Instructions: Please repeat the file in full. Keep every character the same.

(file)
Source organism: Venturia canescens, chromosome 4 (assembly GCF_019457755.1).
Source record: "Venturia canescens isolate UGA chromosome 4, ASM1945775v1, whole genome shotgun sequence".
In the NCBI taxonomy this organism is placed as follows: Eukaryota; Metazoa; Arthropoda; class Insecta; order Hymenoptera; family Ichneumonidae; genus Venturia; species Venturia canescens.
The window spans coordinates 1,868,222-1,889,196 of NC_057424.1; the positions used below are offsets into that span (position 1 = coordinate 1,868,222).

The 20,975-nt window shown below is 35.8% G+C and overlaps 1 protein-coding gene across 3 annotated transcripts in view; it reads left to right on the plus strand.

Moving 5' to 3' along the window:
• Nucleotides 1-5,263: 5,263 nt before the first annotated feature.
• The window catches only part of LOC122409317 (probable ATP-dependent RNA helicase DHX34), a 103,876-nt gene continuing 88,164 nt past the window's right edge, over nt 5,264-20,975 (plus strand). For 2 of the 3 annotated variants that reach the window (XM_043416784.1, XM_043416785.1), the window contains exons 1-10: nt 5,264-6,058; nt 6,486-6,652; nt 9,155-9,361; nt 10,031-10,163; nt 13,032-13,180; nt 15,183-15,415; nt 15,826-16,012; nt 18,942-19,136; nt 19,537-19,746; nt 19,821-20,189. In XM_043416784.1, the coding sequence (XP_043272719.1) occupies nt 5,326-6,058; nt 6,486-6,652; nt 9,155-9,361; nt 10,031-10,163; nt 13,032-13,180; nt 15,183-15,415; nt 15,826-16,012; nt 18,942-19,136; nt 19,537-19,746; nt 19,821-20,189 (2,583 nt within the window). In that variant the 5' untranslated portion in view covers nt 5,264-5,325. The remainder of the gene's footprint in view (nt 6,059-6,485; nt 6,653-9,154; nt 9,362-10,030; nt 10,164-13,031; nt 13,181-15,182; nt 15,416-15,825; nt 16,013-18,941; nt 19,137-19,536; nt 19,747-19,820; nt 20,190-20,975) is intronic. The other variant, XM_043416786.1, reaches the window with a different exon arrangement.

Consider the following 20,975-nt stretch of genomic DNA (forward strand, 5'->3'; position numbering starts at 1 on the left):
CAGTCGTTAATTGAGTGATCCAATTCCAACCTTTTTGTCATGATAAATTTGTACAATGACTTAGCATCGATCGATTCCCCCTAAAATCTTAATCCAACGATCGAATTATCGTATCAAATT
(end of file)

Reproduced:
Source organism: Venturia canescens, chromosome 4 (assembly GCF_019457755.1).
Source record: "Venturia canescens isolate UGA chromosome 4, ASM1945775v1, whole genome shotgun sequence".
In the NCBI taxonomy this organism is placed as follows: Eukaryota; Metazoa; Arthropoda; class Insecta; order Hymenoptera; family Ichneumonidae; genus Venturia; species Venturia canescens.
The window spans coordinates 1,868,222-1,889,196 of NC_057424.1; the positions used below are offsets into that span (position 1 = coordinate 1,868,222).

The 20,975-nt window shown below is 35.8% G+C and overlaps 1 protein-coding gene across 3 annotated transcripts in view; it reads left to right on the plus strand.

Moving 5' to 3' along the window:
• Nucleotides 1-5,263: 5,263 nt before the first annotated feature.
• The window catches only part of LOC122409317 (probable ATP-dependent RNA helicase DHX34), a 103,876-nt gene continuing 88,164 nt past the window's right edge, over nt 5,264-20,975 (plus strand). For 2 of the 3 annotated variants that reach the window (XM_043416784.1, XM_043416785.1), the window contains exons 1-10: nt 5,264-6,058; nt 6,486-6,652; nt 9,155-9,361; nt 10,031-10,163; nt 13,032-13,180; nt 15,183-15,415; nt 15,826-16,012; nt 18,942-19,136; nt 19,537-19,746; nt 19,821-20,189. In XM_043416784.1, the coding sequence (XP_043272719.1) occupies nt 5,326-6,058; nt 6,486-6,652; nt 9,155-9,361; nt 10,031-10,163; nt 13,032-13,180; nt 15,183-15,415; nt 15,826-16,012; nt 18,942-19,136; nt 19,537-19,746; nt 19,821-20,189 (2,583 nt within the window). In that variant the 5' untranslated portion in view covers nt 5,264-5,325. The remainder of the gene's footprint in view (nt 6,059-6,485; nt 6,653-9,154; nt 9,362-10,030; nt 10,164-13,031; nt 13,181-15,182; nt 15,416-15,825; nt 16,013-18,941; nt 19,137-19,536; nt 19,747-19,820; nt 20,190-20,975) is intronic. The other variant, XM_043416786.1, reaches the window with a different exon arrangement.

Consider the following 20,975-nt stretch of genomic DNA (forward strand, 5'->3'; position numbering starts at 1 on the left):
CAGTCGTTAATTGAGTGATCCAATTCCAACCTTTTTGTCATGATAAATTTGTACAATGACTTAGCATCGATCGATTCCCCCTAAAATCTTAATCCAACGATCGAATTATCGTATCAAATT